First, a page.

Amazon parcel carrier (in New York)Photo: SPENCER PLATT / AFP
Something quite embarrassing happened to me recently: I was delving deep into research on undeclared work in the Amazon environment and had lost track of time. I suddenly remembered that I had forgotten to buy a present for my son. Without thinking, I opened the Amazon app, scrolled through the offers for 6-12 year olds and ordered a detective's case, which was available at noon the following day.
Later I wondered about myself. How can one behave so contradictingly? Why is that even possible? And what does that do to us and our society?
Apparently there are quite a few people who behave like me from time to time:
There are retailers who have multiplied their sales thanks to Amazon - and at the same time talk in the media about how much they feel squeezed out by the company.
There are customers who are outraged about the desolation of city centers or Amazon's questionable tax-saving methods - and then quickly order the new Scart cable from Amazon Prime.
And during the research mentioned at the beginning, I met a parcel carrier who was upset about dubious sub-companies from Amazon and at the same time took black money from them.
In such cases, psychologists speak of cognitive dissonance: an apparently insoluble contradiction that is usually associated with tormenting feelings, for example with shame or guilt. A popular psychological defense mechanism against such emotions is the so-called rationalization: One justifies one's own behavior, which is often perceived as immoral, with rational motives.
Some retailers say you have no choice; There is no getting around Amazon. Some customers say that their few orders hardly mattered, that political solutions are needed against employee exploitation or the desertification of the inner city. The parcel delivery man said he had worked hard for his black money.
All of this is partially true. The only problem is: we tend to use such partial truths to hide other, less flattering partial truths from ourselves and others. Motives such as the pursuit of profit, indolence or personal gain, for example.
This doesn't only work on Amazon. We also rationalize when flying, which is harmful to the climate, smoking, consuming meat or any other behavior that is harmful to oneself and / or the general public. Now we don't even have to invent our own excuses. There are machines that do this for us - for example Amazon's intelligent loudspeaker Alexa.
So rationalizations are well recognized by society. Nevertheless, they are not helpful. Because they prevent us from dealing with our feelings of shame and guilt. So that we investigate more precisely which behaviors contradict which personal values. And then decide in a differentiated manner at which points we refine our actions - and at which points we lower the demands on ourselves.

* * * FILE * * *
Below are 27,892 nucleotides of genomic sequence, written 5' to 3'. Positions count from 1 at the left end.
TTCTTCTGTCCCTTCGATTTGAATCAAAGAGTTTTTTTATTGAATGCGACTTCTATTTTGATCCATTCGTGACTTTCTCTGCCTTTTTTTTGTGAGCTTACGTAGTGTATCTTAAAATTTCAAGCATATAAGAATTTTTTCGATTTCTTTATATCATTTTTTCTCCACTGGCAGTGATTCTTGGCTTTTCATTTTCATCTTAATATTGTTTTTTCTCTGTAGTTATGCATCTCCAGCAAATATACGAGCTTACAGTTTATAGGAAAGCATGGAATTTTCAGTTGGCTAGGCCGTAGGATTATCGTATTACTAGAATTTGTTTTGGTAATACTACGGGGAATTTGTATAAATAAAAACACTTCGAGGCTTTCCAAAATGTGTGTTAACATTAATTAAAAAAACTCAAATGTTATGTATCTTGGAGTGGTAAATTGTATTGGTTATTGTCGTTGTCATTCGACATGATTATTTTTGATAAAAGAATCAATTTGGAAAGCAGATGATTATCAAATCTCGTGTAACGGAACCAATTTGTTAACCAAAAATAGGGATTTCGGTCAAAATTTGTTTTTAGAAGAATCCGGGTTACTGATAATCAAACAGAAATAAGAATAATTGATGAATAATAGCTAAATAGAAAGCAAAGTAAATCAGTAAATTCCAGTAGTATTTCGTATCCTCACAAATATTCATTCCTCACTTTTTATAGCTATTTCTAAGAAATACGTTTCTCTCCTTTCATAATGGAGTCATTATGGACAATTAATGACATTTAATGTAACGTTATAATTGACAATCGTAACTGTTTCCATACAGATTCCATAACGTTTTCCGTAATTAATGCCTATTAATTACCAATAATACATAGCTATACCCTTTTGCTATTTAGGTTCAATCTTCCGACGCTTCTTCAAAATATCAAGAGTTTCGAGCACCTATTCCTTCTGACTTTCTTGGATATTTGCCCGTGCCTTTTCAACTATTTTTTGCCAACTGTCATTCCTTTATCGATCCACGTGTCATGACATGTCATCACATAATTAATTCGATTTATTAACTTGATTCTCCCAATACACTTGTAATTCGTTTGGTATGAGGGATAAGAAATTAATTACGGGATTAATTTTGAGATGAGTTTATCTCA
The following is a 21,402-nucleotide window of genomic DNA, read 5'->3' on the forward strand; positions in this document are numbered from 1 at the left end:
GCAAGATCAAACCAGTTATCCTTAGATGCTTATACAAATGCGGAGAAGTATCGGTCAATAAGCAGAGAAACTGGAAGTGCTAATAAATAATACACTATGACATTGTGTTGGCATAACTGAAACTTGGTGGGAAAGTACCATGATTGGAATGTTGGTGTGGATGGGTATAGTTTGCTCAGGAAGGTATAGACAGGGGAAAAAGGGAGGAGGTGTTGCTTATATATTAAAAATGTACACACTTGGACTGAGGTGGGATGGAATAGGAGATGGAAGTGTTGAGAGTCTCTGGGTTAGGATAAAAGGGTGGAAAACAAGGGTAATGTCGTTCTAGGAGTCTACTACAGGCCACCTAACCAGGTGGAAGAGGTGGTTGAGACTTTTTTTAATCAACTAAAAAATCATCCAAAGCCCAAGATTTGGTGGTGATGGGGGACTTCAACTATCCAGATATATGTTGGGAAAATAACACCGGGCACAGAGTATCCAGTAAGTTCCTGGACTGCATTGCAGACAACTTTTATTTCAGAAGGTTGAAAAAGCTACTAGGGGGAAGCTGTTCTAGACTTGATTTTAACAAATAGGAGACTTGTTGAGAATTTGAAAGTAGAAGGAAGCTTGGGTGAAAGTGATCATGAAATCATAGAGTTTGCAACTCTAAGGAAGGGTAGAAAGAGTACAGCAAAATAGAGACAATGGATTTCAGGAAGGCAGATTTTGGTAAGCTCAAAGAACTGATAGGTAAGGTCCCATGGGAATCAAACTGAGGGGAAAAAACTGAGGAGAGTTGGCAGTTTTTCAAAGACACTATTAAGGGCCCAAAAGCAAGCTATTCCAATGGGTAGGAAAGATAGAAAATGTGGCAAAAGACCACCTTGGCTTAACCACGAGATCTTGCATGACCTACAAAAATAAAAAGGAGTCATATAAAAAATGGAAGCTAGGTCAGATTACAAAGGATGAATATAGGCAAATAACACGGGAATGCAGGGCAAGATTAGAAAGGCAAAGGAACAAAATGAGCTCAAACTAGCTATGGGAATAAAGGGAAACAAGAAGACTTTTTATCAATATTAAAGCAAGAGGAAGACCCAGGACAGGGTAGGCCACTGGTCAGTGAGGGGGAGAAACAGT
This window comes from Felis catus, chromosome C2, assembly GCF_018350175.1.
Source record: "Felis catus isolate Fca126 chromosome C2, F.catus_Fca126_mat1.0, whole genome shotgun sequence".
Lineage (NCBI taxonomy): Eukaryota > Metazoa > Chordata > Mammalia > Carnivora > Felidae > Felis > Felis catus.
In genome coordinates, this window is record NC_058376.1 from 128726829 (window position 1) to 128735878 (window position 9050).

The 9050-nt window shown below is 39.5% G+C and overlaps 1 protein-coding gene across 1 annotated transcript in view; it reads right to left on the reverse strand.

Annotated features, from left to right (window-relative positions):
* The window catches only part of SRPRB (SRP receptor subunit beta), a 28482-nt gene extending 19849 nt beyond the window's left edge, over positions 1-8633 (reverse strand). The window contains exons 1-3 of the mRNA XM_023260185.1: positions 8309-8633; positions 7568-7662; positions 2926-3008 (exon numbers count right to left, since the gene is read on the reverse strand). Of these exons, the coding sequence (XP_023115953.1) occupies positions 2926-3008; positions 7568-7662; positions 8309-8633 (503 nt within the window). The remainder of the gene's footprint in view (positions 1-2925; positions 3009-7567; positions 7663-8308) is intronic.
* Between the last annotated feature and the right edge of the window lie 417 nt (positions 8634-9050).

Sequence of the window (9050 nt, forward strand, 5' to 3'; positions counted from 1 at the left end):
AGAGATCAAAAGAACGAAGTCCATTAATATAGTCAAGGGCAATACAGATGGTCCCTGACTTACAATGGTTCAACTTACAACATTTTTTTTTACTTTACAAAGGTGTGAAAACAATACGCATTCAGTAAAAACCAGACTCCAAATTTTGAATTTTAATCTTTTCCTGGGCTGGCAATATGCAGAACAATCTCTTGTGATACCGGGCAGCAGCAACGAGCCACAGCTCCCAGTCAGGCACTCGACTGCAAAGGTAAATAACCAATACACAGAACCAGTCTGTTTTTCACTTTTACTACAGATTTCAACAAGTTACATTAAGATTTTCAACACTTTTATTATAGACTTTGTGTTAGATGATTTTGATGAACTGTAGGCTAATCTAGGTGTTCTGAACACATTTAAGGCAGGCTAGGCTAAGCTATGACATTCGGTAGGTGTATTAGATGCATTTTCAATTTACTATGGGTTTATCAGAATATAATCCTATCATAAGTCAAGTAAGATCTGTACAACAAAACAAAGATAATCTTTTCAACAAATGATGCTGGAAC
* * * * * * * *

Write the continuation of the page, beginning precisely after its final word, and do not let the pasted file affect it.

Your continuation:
Personally, after my detective suitcase mishap, I decided to deal with Amazon as follows: I will only order out of print books and rare spare parts there. Nothing else anymore. Because the corporation seems to me to be a burden on society far more than it is enriching it. This is particularly evident in the delivery industry.
Ex-Ver.di boss Frank Bsirske once described the German logistics sector as partly "mafia" because companies regularly find illegal work and the exploitation of employees. Amazon may oppose such illegal practices. But as the world's largest logistics company, the group inevitably initiates processes that exacerbate the imbalance in the industry.
Amazon's high demands on customer service largely set the industry standard. And that says: Parcels have to get to the recipient faster and cheaper. This increases personnel expenses and cost pressure. In order to keep up with the competition, logisticians sometimes rely on dubious subcontractors.
It is up to the state to prevent this through laws, controls and penalties. At least as far as the law is concerned, the state has already enacted sensible rules. But the package boom that Amazon helped trigger is contributing to the fact that politicians reach their limits when it comes to enforcing these rules.
The rapidly growing network of tens of thousands of small companies can hardly be comprehensively controlled - even if the number of responsible customs officers increases significantly in the coming years, as planned. So it would be wrong to just rely on the state here.
Such uncontrolled growth can only be contained sustainably if society also becomes more active. If more customers saw it as a quality criterion to have parcels delivered by tax-paying, fair-paid couriers - and the delivery staff would otherwise sanction them.
So far, only a small part of society seems to be consuming in a socially responsible manner. Should a critical mass behave at some point, Amazon and its delivery partners would probably be forced into a more socially acceptable role. The US group would be disempowered to some extent.
For my part, I have decided to support that. If at some point I get the impression that Amazon enriches society more than it burdens it, I will be happy to shop there again.Icon: The mirror